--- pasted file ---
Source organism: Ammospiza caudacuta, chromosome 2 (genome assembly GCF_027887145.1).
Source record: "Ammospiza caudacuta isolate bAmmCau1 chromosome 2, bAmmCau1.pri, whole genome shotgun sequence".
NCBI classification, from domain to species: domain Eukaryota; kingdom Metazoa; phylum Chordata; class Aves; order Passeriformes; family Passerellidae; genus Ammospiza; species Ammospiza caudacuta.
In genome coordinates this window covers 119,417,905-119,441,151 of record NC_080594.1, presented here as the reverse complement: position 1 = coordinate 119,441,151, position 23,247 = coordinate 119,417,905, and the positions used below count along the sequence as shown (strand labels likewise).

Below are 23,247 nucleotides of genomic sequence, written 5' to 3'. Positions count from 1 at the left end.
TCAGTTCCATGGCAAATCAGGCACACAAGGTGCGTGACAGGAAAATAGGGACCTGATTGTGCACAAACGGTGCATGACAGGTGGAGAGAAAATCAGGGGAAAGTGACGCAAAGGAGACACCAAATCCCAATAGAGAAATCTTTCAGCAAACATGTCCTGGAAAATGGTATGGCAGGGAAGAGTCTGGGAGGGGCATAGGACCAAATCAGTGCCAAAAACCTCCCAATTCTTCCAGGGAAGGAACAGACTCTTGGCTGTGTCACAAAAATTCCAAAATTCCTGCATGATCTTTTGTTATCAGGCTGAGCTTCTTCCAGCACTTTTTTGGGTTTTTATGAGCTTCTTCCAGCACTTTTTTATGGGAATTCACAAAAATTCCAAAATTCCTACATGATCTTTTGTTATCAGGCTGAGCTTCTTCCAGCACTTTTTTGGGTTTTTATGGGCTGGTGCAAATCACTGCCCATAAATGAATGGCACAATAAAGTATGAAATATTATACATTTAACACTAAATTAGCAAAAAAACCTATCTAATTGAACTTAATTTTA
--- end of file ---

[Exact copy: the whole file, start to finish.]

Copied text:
Source organism: Ammospiza caudacuta, chromosome 2 (genome assembly GCF_027887145.1).
Source record: "Ammospiza caudacuta isolate bAmmCau1 chromosome 2, bAmmCau1.pri, whole genome shotgun sequence".
NCBI classification, from domain to species: domain Eukaryota; kingdom Metazoa; phylum Chordata; class Aves; order Passeriformes; family Passerellidae; genus Ammospiza; species Ammospiza caudacuta.
In genome coordinates this window covers 119,417,905-119,441,151 of record NC_080594.1, presented here as the reverse complement: position 1 = coordinate 119,441,151, position 23,247 = coordinate 119,417,905, and the positions used below count along the sequence as shown (strand labels likewise).

Below are 23,247 nucleotides of genomic sequence, written 5' to 3'. Positions count from 1 at the left end.
TCAGTTCCATGGCAAATCAGGCACACAAGGTGCGTGACAGGAAAATAGGGACCTGATTGTGCACAAACGGTGCATGACAGGTGGAGAGAAAATCAGGGGAAAGTGACGCAAAGGAGACACCAAATCCCAATAGAGAAATCTTTCAGCAAACATGTCCTGGAAAATGGTATGGCAGGGAAGAGTCTGGGAGGGGCATAGGACCAAATCAGTGCCAAAAACCTCCCAATTCTTCCAGGGAAGGAACAGACTCTTGGCTGTGTCACAAAAATTCCAAAATTCCTGCATGATCTTTTGTTATCAGGCTGAGCTTCTTCCAGCACTTTTTTGGGTTTTTATGAGCTTCTTCCAGCACTTTTTTATGGGAATTCACAAAAATTCCAAAATTCCTACATGATCTTTTGTTATCAGGCTGAGCTTCTTCCAGCACTTTTTTGGGTTTTTATGGGCTGGTGCAAATCACTGCCCATAAATGAATGGCACAATAAAGTATGAAATATTATACATTTAACACTAAATTAGCAAAAAAACCTATCTAATTGAACTTAATTTTA